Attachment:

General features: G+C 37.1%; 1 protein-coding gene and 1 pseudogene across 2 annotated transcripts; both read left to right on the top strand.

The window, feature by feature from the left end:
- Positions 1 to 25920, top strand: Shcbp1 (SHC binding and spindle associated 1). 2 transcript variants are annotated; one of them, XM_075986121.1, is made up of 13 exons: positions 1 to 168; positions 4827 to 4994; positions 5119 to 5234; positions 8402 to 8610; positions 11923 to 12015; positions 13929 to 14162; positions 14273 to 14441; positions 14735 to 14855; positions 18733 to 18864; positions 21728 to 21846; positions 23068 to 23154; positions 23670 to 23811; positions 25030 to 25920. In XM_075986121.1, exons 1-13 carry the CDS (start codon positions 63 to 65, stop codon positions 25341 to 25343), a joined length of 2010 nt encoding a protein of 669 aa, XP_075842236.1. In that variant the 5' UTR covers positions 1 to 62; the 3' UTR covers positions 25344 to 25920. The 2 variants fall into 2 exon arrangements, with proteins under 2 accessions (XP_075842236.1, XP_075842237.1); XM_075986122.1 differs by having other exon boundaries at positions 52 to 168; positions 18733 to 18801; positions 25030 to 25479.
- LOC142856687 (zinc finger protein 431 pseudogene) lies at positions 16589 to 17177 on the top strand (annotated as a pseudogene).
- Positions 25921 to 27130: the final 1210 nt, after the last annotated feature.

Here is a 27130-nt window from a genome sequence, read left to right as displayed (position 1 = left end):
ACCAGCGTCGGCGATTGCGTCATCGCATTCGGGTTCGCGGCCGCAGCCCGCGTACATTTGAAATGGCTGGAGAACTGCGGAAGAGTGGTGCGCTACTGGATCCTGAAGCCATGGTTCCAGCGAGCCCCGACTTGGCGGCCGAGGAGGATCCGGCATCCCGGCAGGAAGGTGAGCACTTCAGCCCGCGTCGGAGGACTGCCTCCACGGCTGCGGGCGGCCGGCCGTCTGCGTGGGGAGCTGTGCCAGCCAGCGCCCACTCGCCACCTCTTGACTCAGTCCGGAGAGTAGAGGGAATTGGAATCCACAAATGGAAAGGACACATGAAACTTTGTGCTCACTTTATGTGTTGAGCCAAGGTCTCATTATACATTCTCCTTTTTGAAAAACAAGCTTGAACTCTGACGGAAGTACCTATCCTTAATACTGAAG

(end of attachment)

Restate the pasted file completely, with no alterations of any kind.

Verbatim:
General features: G+C 37.1%; 1 protein-coding gene and 1 pseudogene across 2 annotated transcripts; both read left to right on the top strand.

The window, feature by feature from the left end:
- Positions 1 to 25920, top strand: Shcbp1 (SHC binding and spindle associated 1). 2 transcript variants are annotated; one of them, XM_075986121.1, is made up of 13 exons: positions 1 to 168; positions 4827 to 4994; positions 5119 to 5234; positions 8402 to 8610; positions 11923 to 12015; positions 13929 to 14162; positions 14273 to 14441; positions 14735 to 14855; positions 18733 to 18864; positions 21728 to 21846; positions 23068 to 23154; positions 23670 to 23811; positions 25030 to 25920. In XM_075986121.1, exons 1-13 carry the CDS (start codon positions 63 to 65, stop codon positions 25341 to 25343), a joined length of 2010 nt encoding a protein of 669 aa, XP_075842236.1. In that variant the 5' UTR covers positions 1 to 62; the 3' UTR covers positions 25344 to 25920. The 2 variants fall into 2 exon arrangements, with proteins under 2 accessions (XP_075842236.1, XP_075842237.1); XM_075986122.1 differs by having other exon boundaries at positions 52 to 168; positions 18733 to 18801; positions 25030 to 25479.
- LOC142856687 (zinc finger protein 431 pseudogene) lies at positions 16589 to 17177 on the top strand (annotated as a pseudogene).
- Positions 25921 to 27130: the final 1210 nt, after the last annotated feature.

Here is a 27130-nt window from a genome sequence, read left to right as displayed (position 1 = left end):
ACCAGCGTCGGCGATTGCGTCATCGCATTCGGGTTCGCGGCCGCAGCCCGCGTACATTTGAAATGGCTGGAGAACTGCGGAAGAGTGGTGCGCTACTGGATCCTGAAGCCATGGTTCCAGCGAGCCCCGACTTGGCGGCCGAGGAGGATCCGGCATCCCGGCAGGAAGGTGAGCACTTCAGCCCGCGTCGGAGGACTGCCTCCACGGCTGCGGGCGGCCGGCCGTCTGCGTGGGGAGCTGTGCCAGCCAGCGCCCACTCGCCACCTCTTGACTCAGTCCGGAGAGTAGAGGGAATTGGAATCCACAAATGGAAAGGACACATGAAACTTTGTGCTCACTTTATGTGTTGAGCCAAGGTCTCATTATACATTCTCCTTTTTGAAAAACAAGCTTGAACTCTGACGGAAGTACCTATCCTTAATACTGAAG